How should risk analysis be done? In addition to using VaR, be sure to perform the necessary stress tests . For example, in January 2009, the Federal Reserve conducted a stress test on the ability of all important banks to withstand a sharp economic contraction. The standard for a sharp economic contraction is a 3.3% decline in GDP, a rise in unemployment to 8.9%, and a 22% drop in house prices. Because financial institutions generally operate with high leverage, net assets of 1% of asset losses will be emptied at 10 times leverage, and the inter-institutional relationship is getting stronger, so I think that not only banks, but also the important non-banking banking industry Institutions, insurance, brokerage firms, etc. must pass strict stress tests. The Basel III requirements for capital in the banking industry are based on this consideration. Any questioning or circumvention of capital constraints will be dangerous.

Fourth, the credit that fuels the bubble always comes from shadow banks outside of supervision. Although the form is different each time, the substance is similar, such as the investment trust in 1927 and the subprime mortgage institution in 2007. Some people say that such financial institutions are a necessary part of the financial industry. Without them, who would invest in high-risk assets and who would provide funds to cyclical enterprises and small and medium-sized enterprises characterized by high risks? I cannot refute this statement because bank credit itself has limitations in coverage. Such institutions have indeed played a role in balancing the distribution of credit during the period of rapid economic development, and have also obtained corresponding profits.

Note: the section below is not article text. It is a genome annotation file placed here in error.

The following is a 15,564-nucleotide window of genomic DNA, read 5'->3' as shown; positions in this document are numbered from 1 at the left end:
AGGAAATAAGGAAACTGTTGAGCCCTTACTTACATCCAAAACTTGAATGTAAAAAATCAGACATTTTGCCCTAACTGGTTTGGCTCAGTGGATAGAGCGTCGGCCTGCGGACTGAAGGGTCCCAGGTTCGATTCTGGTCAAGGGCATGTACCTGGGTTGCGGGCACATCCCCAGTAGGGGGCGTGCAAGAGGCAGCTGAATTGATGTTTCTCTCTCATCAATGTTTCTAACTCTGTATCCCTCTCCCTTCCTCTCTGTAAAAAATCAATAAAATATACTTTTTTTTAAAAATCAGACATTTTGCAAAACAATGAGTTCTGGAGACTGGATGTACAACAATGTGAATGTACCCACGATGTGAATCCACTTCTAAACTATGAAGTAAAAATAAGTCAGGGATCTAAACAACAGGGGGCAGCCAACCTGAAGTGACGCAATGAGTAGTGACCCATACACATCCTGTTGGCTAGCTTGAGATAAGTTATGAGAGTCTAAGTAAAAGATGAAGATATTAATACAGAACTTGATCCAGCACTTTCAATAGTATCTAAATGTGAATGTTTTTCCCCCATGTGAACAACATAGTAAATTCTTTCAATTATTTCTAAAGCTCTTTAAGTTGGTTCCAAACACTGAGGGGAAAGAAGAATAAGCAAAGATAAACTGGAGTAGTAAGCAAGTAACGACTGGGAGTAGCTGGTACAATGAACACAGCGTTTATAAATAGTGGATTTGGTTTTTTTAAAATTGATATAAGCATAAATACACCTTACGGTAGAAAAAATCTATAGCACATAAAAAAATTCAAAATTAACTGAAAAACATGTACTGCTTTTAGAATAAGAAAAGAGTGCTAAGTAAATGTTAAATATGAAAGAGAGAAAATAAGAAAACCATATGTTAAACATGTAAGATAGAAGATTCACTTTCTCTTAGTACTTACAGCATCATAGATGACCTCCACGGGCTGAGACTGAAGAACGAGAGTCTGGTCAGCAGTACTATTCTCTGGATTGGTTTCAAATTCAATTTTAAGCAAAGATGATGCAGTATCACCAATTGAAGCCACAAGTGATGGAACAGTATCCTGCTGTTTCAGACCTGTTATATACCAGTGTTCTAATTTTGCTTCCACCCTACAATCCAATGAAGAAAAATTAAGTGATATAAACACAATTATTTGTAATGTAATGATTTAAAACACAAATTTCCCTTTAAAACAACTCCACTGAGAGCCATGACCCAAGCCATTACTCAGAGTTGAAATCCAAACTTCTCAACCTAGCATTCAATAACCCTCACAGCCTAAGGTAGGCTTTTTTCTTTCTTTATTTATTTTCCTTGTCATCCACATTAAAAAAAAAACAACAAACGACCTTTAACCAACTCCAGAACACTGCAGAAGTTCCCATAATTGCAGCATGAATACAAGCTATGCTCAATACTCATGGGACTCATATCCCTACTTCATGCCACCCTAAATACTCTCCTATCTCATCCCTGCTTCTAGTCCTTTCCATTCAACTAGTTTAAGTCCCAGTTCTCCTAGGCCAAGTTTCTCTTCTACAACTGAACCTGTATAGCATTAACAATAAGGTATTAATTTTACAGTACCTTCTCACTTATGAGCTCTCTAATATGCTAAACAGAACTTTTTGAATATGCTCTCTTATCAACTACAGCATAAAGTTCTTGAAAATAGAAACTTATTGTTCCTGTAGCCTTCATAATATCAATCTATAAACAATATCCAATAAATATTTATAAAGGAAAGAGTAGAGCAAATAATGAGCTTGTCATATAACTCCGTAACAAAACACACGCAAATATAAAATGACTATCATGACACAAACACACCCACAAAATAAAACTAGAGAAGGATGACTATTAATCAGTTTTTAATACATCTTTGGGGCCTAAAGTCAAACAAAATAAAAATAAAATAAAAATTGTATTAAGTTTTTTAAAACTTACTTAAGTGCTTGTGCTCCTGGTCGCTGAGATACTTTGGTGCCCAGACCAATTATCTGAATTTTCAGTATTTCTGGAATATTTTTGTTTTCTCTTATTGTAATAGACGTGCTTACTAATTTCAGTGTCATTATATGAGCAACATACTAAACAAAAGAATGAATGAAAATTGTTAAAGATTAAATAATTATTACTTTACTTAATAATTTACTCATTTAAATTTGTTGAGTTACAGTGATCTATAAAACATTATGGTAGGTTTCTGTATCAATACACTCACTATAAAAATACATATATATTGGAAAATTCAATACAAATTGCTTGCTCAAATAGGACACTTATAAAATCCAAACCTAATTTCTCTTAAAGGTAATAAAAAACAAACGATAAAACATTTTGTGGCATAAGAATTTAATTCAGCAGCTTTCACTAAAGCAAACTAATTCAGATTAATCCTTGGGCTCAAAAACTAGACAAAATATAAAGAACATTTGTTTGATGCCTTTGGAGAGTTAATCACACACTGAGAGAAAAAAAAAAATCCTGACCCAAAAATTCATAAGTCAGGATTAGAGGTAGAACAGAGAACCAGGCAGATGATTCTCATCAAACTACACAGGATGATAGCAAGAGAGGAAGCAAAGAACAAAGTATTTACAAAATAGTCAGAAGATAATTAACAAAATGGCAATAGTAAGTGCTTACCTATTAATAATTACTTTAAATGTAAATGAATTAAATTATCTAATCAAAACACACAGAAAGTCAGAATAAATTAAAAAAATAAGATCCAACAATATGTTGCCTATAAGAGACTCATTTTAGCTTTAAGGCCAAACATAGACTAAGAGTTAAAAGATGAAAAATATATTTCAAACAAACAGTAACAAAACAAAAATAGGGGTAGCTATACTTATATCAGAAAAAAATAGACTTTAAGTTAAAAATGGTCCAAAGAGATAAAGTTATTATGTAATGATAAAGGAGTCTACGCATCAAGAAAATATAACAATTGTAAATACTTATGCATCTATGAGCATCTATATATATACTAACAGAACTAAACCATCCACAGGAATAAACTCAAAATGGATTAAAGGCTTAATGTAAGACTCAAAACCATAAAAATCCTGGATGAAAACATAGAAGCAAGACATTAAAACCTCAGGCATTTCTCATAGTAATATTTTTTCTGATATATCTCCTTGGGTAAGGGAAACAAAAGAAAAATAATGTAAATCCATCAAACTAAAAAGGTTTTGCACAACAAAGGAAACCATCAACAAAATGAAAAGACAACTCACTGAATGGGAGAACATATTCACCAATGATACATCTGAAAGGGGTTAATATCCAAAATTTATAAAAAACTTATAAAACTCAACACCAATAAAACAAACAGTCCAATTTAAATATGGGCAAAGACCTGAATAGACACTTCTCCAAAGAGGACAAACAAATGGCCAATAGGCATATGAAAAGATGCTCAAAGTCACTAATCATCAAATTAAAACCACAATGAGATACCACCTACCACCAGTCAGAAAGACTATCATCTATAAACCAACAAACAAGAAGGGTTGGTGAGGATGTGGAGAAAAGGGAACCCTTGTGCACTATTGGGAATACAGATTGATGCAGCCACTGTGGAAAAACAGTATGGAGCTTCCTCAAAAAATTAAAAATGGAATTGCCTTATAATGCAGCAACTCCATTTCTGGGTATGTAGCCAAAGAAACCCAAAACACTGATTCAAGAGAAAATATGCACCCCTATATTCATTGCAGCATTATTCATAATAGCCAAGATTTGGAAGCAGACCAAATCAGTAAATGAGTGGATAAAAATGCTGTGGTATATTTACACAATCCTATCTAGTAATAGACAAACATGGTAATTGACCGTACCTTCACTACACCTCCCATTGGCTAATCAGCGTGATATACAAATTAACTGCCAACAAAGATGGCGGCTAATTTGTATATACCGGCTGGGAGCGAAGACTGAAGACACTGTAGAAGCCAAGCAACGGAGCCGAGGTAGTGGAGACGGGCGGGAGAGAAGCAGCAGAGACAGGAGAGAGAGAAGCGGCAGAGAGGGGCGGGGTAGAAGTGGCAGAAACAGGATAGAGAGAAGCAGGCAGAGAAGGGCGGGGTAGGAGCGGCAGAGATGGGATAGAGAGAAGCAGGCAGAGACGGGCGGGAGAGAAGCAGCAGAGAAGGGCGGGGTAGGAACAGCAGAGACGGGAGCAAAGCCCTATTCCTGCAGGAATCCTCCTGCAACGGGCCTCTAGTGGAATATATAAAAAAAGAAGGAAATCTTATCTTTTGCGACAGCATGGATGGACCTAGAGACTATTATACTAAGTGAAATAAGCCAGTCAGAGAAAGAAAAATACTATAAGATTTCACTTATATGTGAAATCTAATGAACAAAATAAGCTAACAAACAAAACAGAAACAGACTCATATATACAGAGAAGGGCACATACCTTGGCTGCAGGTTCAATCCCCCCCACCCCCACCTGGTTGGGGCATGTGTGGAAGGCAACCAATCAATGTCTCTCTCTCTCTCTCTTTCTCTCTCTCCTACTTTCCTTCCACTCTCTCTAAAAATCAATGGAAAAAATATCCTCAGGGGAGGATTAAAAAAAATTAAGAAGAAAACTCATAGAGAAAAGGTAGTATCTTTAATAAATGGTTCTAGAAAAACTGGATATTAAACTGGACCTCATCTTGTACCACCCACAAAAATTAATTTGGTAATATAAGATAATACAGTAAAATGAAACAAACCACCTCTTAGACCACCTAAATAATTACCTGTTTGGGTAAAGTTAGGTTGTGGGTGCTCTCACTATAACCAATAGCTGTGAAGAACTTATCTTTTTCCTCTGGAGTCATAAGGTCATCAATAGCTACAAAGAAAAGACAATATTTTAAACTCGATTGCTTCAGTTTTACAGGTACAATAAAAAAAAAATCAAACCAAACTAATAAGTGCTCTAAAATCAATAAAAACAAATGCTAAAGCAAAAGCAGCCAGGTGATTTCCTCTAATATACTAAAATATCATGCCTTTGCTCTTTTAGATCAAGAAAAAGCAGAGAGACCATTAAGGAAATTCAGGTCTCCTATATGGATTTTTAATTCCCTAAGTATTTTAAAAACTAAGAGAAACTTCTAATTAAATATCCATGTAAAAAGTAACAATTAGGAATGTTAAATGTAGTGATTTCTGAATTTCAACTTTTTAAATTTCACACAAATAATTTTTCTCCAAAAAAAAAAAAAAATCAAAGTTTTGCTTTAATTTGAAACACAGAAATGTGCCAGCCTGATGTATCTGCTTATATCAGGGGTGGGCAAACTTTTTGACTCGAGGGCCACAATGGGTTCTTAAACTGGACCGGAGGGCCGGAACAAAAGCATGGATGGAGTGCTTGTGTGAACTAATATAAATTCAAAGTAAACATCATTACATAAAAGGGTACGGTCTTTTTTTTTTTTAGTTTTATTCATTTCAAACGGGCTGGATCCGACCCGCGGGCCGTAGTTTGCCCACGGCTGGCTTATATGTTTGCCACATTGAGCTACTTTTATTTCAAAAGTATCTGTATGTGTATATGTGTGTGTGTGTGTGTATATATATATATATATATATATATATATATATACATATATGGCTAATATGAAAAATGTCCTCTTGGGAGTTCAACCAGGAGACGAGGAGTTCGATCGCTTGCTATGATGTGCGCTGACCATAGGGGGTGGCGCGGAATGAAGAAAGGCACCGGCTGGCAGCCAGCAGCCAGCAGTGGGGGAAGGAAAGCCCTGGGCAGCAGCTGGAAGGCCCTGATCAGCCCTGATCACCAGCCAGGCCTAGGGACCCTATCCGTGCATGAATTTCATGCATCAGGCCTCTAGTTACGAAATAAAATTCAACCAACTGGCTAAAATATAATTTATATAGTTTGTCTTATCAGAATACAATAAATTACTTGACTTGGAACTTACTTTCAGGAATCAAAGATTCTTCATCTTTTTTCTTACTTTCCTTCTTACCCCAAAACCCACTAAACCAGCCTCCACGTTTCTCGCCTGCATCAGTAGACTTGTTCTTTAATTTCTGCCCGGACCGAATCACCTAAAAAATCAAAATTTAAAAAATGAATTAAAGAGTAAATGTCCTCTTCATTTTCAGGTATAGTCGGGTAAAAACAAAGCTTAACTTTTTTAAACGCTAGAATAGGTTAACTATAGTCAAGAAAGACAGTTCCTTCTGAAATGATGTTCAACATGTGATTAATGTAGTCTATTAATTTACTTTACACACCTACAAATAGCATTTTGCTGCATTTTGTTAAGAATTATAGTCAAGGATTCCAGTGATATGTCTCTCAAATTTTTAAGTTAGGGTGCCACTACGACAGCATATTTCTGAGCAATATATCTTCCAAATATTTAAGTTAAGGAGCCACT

But any financial institution has the inertia and impulse to grow bigger, especially for companies that are developing rapidly before the top of the debt cycle. Therefore, all types of shadow banks must be covered under supervision. They must not be overwhelmed, and they must have room for survival, and they must not be ignored and let them slip through the net without lawlessness.

The fifth is to choose to believe in data rather than the media, and to choose to believe in evidence-based inferences rather than compromising on wishful thinking. Judging from the two crises in the United States, the decision makers will not recognize the crisis until the last moment, or even vote for votes, either to preserve their position, or because of lack of knowledge, or because they are unwilling to face it, or to avoid panic among the people. And make all kinds of “false promises.” At the moment when crisis sentiment is spreading, the government always tends to appease market sentiment through various means. Many investors in high-risk fields also choose to believe in these seemingly exciting policies and ignore the implicit ones because of confirmation bias . risk.